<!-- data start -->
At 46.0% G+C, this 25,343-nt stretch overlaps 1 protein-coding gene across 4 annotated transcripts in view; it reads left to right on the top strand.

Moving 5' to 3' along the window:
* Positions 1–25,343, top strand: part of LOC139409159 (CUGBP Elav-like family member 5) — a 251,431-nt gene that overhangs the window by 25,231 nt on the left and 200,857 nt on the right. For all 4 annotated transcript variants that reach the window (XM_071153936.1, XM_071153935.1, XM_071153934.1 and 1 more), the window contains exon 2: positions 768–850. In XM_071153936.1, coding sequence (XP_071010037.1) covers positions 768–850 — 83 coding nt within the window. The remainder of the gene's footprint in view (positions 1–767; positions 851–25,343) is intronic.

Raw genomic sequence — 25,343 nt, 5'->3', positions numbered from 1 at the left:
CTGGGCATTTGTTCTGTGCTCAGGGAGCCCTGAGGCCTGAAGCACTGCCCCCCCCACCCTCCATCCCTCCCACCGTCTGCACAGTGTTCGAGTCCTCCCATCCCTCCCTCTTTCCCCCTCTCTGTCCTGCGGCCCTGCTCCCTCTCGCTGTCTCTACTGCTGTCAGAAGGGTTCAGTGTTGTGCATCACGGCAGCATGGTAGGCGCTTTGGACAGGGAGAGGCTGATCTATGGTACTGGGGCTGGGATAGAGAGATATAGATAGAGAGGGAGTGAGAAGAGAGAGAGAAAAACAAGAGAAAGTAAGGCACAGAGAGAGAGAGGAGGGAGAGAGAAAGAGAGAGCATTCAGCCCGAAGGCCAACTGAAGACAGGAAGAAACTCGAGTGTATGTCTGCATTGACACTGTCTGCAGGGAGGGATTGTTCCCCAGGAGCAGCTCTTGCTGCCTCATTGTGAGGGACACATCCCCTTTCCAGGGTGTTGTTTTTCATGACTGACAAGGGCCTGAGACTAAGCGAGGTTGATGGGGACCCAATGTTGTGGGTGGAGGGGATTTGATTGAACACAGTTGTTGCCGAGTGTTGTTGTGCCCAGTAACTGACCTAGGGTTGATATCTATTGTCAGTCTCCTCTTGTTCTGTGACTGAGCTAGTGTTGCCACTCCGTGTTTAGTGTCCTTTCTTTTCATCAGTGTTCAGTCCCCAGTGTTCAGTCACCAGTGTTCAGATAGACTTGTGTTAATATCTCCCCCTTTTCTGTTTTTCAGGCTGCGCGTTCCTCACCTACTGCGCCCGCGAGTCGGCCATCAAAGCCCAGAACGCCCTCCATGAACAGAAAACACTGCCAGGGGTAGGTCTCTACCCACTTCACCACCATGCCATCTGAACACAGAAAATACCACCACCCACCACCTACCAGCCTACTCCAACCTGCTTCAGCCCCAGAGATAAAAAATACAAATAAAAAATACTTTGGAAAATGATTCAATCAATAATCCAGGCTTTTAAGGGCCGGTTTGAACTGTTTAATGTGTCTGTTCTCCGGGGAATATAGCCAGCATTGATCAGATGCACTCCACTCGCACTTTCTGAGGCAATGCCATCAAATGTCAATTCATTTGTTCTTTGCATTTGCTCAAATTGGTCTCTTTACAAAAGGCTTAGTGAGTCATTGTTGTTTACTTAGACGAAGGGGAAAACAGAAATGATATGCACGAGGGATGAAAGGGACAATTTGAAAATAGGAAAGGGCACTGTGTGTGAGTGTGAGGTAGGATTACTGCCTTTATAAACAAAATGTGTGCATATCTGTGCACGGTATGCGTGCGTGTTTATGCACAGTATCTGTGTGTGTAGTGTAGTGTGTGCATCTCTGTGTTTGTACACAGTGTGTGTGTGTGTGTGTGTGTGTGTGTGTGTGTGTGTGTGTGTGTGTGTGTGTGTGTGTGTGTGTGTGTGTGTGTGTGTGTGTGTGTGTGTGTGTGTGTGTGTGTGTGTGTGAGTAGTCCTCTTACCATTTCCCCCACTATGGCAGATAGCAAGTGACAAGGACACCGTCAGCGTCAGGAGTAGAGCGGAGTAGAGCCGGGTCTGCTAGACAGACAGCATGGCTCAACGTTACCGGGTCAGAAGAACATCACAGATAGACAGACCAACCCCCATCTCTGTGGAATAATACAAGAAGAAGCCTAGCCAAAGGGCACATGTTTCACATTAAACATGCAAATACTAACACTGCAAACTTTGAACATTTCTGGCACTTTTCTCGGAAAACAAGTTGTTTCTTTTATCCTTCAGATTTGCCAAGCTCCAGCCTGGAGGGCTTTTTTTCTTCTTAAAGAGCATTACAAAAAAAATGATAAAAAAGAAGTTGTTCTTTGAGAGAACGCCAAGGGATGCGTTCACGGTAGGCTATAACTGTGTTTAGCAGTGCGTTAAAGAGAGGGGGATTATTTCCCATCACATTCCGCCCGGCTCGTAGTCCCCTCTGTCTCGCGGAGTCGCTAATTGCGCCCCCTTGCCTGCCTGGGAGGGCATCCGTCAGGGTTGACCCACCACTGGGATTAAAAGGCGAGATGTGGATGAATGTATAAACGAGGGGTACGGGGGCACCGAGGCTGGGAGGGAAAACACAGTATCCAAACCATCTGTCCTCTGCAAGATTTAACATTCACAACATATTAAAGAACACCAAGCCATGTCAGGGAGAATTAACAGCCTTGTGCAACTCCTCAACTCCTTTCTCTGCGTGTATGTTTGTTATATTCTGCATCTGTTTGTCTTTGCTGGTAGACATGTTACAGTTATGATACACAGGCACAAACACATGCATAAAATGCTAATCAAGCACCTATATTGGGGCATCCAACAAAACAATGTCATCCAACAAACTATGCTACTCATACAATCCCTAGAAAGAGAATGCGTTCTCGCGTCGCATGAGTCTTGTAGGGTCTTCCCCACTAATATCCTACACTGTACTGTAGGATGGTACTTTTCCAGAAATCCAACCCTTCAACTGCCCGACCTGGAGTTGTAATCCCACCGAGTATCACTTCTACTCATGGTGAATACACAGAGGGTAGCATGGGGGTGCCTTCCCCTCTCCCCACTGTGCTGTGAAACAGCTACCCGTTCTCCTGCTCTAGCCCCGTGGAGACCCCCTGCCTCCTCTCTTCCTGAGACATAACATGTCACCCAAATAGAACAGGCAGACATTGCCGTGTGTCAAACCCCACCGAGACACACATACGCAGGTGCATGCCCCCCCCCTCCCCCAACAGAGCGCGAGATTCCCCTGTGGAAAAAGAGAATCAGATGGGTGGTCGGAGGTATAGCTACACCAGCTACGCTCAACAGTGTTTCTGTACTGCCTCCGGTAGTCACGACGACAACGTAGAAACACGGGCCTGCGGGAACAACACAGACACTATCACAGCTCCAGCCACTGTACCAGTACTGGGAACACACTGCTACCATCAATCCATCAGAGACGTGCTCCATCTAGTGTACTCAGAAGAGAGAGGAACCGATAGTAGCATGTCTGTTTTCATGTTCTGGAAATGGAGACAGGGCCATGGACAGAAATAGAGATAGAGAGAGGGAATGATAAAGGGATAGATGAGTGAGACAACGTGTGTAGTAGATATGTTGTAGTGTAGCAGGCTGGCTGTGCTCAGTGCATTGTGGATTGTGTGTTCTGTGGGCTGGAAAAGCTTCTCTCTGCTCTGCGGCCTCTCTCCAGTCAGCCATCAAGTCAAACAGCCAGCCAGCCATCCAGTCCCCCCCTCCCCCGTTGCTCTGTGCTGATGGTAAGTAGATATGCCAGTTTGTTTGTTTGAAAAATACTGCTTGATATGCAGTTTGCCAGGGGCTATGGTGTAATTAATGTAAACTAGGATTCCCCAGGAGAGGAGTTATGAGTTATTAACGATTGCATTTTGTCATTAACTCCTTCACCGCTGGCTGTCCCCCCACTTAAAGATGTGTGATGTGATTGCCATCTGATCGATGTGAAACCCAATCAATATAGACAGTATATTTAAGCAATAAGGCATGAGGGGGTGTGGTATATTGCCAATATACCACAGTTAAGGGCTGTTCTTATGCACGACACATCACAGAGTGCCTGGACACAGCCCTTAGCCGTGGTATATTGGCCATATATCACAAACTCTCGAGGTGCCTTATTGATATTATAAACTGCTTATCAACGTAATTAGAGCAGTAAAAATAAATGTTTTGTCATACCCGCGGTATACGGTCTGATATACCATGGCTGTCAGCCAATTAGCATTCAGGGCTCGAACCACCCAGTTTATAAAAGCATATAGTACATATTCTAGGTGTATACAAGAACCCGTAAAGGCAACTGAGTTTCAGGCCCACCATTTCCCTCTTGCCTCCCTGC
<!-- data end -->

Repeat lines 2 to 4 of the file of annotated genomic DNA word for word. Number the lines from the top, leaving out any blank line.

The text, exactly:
Moving 5' to 3' along the window:
* Positions 1–25,343, top strand: part of LOC139409159 (CUGBP Elav-like family member 5) — a 251,431-nt gene that overhangs the window by 25,231 nt on the left and 200,857 nt on the right. For all 4 annotated transcript variants that reach the window (XM_071153936.1, XM_071153935.1, XM_071153934.1 and 1 more), the window contains exon 2: positions 768–850. In XM_071153936.1, coding sequence (XP_071010037.1) covers positions 768–850 — 83 coding nt within the window. The remainder of the gene's footprint in view (positions 1–767; positions 851–25,343) is intronic.

Raw genomic sequence — 25,343 nt, 5'->3', positions numbered from 1 at the left: